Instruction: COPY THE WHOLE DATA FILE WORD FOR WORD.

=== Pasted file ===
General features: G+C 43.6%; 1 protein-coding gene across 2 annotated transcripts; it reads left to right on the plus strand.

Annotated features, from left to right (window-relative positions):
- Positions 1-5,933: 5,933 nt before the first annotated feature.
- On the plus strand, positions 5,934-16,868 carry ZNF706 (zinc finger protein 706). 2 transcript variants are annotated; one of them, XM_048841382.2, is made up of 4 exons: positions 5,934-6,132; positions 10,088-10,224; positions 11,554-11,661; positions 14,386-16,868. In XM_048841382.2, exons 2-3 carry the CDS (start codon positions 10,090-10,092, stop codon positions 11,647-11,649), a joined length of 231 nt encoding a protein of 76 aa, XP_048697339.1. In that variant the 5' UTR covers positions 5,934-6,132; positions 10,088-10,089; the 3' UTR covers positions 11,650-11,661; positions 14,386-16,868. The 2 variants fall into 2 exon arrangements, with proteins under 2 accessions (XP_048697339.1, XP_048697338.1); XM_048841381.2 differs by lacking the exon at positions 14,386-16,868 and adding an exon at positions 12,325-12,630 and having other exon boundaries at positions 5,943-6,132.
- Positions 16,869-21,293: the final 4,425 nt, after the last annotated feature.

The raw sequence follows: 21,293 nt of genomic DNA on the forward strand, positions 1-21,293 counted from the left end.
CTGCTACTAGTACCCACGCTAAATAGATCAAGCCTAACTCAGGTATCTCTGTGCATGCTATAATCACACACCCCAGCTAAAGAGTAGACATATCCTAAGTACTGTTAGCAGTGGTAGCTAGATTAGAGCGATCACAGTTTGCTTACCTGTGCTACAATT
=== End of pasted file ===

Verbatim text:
General features: G+C 43.6%; 1 protein-coding gene across 2 annotated transcripts; it reads left to right on the plus strand.

Annotated features, from left to right (window-relative positions):
- Positions 1-5,933: 5,933 nt before the first annotated feature.
- On the plus strand, positions 5,934-16,868 carry ZNF706 (zinc finger protein 706). 2 transcript variants are annotated; one of them, XM_048841382.2, is made up of 4 exons: positions 5,934-6,132; positions 10,088-10,224; positions 11,554-11,661; positions 14,386-16,868. In XM_048841382.2, exons 2-3 carry the CDS (start codon positions 10,090-10,092, stop codon positions 11,647-11,649), a joined length of 231 nt encoding a protein of 76 aa, XP_048697339.1. In that variant the 5' UTR covers positions 5,934-6,132; positions 10,088-10,089; the 3' UTR covers positions 11,650-11,661; positions 14,386-16,868. The 2 variants fall into 2 exon arrangements, with proteins under 2 accessions (XP_048697339.1, XP_048697338.1); XM_048841381.2 differs by lacking the exon at positions 14,386-16,868 and adding an exon at positions 12,325-12,630 and having other exon boundaries at positions 5,943-6,132.
- Positions 16,869-21,293: the final 4,425 nt, after the last annotated feature.

The raw sequence follows: 21,293 nt of genomic DNA on the forward strand, positions 1-21,293 counted from the left end.
CTGCTACTAGTACCCACGCTAAATAGATCAAGCCTAACTCAGGTATCTCTGTGCATGCTATAATCACACACCCCAGCTAAAGAGTAGACATATCCTAAGTACTGTTAGCAGTGGTAGCTAGATTAGAGCGATCACAGTTTGCTTACCTGTGCTACAATT